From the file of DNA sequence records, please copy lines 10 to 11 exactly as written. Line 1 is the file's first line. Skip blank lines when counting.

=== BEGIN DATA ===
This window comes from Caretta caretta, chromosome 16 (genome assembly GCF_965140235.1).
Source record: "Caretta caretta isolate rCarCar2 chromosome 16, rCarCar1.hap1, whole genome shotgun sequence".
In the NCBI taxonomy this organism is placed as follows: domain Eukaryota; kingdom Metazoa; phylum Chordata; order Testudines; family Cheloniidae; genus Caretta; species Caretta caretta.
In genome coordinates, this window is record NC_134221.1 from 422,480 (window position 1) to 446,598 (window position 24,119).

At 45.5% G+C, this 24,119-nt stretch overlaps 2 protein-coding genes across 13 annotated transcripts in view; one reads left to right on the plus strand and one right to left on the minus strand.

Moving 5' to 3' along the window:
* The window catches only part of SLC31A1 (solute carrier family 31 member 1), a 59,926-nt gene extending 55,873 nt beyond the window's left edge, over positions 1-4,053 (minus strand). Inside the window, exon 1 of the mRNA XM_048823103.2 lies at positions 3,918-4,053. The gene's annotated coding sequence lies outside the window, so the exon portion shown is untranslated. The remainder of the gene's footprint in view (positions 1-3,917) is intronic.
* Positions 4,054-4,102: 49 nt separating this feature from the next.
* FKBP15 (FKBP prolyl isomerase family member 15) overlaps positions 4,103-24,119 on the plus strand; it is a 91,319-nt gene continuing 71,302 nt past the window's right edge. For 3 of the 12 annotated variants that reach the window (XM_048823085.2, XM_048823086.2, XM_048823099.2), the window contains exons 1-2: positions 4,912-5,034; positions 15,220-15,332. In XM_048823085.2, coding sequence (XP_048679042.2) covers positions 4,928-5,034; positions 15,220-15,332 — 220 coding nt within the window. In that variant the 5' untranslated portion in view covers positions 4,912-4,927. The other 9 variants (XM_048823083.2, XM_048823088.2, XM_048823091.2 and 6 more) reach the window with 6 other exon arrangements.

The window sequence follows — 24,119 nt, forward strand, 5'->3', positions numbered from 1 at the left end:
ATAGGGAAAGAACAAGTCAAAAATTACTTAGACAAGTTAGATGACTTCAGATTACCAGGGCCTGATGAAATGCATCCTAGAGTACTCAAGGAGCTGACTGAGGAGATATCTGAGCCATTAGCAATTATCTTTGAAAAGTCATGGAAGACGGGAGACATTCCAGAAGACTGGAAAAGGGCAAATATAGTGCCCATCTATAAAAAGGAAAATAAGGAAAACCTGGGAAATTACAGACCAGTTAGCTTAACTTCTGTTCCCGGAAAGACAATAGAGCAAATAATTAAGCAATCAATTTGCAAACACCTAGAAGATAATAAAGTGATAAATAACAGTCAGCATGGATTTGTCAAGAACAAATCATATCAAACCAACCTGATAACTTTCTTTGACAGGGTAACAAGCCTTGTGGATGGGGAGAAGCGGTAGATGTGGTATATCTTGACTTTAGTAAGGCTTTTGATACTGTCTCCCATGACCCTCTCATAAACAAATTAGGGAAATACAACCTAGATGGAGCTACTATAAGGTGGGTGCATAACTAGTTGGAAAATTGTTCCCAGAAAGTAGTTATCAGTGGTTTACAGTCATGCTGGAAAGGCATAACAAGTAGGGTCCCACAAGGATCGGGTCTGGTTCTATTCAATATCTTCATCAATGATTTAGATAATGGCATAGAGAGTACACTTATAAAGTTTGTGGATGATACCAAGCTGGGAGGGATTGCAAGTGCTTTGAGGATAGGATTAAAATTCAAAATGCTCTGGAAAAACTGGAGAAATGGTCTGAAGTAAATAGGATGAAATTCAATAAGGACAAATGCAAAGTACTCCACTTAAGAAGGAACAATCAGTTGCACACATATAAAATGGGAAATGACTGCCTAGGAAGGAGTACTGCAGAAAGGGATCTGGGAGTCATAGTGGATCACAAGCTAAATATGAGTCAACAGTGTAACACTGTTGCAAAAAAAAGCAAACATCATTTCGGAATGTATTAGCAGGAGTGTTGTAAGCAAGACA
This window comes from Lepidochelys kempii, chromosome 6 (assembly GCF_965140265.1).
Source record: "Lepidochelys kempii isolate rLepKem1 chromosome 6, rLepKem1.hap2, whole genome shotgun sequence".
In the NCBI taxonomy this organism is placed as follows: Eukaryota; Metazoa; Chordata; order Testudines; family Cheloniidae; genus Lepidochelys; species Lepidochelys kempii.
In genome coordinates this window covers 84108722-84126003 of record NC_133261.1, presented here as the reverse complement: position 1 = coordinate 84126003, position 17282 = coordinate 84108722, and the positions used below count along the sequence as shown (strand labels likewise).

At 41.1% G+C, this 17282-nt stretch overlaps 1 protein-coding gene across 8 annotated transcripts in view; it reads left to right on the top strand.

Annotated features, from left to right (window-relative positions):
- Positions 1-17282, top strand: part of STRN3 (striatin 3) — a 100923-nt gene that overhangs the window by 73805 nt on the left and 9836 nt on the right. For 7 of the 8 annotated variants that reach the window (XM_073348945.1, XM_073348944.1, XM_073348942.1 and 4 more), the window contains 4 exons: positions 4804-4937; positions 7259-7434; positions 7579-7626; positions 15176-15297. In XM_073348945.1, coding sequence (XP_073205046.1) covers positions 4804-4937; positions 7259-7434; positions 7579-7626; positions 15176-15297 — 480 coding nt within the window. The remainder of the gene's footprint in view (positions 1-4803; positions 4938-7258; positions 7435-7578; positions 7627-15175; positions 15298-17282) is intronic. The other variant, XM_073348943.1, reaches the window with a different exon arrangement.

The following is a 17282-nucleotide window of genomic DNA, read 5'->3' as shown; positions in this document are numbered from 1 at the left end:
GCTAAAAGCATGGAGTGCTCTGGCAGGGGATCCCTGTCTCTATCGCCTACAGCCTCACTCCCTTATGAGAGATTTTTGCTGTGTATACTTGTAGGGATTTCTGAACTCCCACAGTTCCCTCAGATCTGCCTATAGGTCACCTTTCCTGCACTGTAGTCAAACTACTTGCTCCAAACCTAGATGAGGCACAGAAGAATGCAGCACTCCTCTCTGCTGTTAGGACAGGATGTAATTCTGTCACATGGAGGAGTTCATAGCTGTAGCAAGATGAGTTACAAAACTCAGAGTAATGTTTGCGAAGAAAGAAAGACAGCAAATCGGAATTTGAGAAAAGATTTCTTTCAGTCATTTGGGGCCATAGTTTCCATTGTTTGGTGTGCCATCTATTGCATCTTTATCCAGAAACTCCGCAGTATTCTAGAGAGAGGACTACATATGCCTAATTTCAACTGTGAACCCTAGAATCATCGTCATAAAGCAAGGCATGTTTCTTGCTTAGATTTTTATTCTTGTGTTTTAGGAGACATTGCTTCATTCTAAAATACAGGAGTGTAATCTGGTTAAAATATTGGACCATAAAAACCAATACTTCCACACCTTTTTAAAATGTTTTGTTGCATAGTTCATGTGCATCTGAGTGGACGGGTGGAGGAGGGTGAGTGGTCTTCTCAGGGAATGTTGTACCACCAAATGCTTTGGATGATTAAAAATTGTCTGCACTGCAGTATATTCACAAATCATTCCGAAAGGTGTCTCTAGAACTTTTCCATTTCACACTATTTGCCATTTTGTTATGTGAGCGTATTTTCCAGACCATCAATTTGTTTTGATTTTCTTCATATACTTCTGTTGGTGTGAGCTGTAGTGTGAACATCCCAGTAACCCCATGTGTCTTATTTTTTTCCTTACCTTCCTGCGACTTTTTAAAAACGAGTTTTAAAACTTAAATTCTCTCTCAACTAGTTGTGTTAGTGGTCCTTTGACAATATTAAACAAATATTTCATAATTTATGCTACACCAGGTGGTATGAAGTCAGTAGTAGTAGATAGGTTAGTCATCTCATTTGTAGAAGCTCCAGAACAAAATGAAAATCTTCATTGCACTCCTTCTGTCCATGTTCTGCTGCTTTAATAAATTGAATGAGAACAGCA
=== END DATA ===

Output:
The window sequence follows — 24,119 nt, forward strand, 5'->3', positions numbered from 1 at the left end:
ATAGGGAAAGAACAAGTCAAAAATTACTTAGACAAGTTAGATGACTTCAGATTACCAGGGCCTGATGAAATGCATCCTAGAGTACTCAAGGAGCTGACTGAGGAGATATCTGAGCCATTAGCAATTATCTTTGAAAAGTCATGGAAGACGGGAGACATTCCAGAAGACTGGAAAAGGGCAAATATAGTGCCCATCTATAAAAAGGAAAATAAGGAAAACCTGGGAAATTACAGACCAGTTAGCTTAACTTCTGTTCCCGGAAAGACAATAGAGCAAATAATTAAGCAATCAATTTGCAAACACCTAGAAGATAATAAAGTGATAAATAACAGTCAGCATGGATTTGTCAAGAACAAATCATATCAAACCAACCTGATAACTTTCTTTGACAGGGTAACAAGCCTTGTGGATGGGGAGAAGCGGTAGATGTGGTATATCTTGACTTTAGTAAGGCTTTTGATACTGTCTCCCATGACCCTCTCATAAACAAATTAGGGAAATACAACCTAGATGGAGCTACTATAAGGTGGGTGCATAACTAGTTGGAAAATTGTTCCCAGAAAGTAGTTATCAGTGGTTTACAGTCATGCTGGAAAGGCATAACAAGTAGGGTCCCACAAGGATCGGGTCTGGTTCTATTCAATATCTTCATCAATGATTTAGATAATGGCATAGAGAGTACACTTATAAAGTTTGTGGATGATACCAAGCTGGGAGGGATTGCAAGTGCTTTGAGGATAGGATTAAAATTCAAAATGCTCTGGAAAAACTGGAGAAATGGTCTGAAGTAAATAGGATGAAATTCAATAAGGACAAATGCAAAGTACTCCACTTAAGAAGGAACAATCAGTTGCACACATATAAAATGGGAAATGACTGCCTAGGAAGGAGTACTGCAGAAAGGGATCTGGGAGTCATAGTGGATCACAAGCTAAATATGAGTCAACAGTGTAACACTGTTGCAAAAAAAAGCAAACATCATTTCGGAATGTATTAGCAGGAGTGTTGTAAGCAAGACA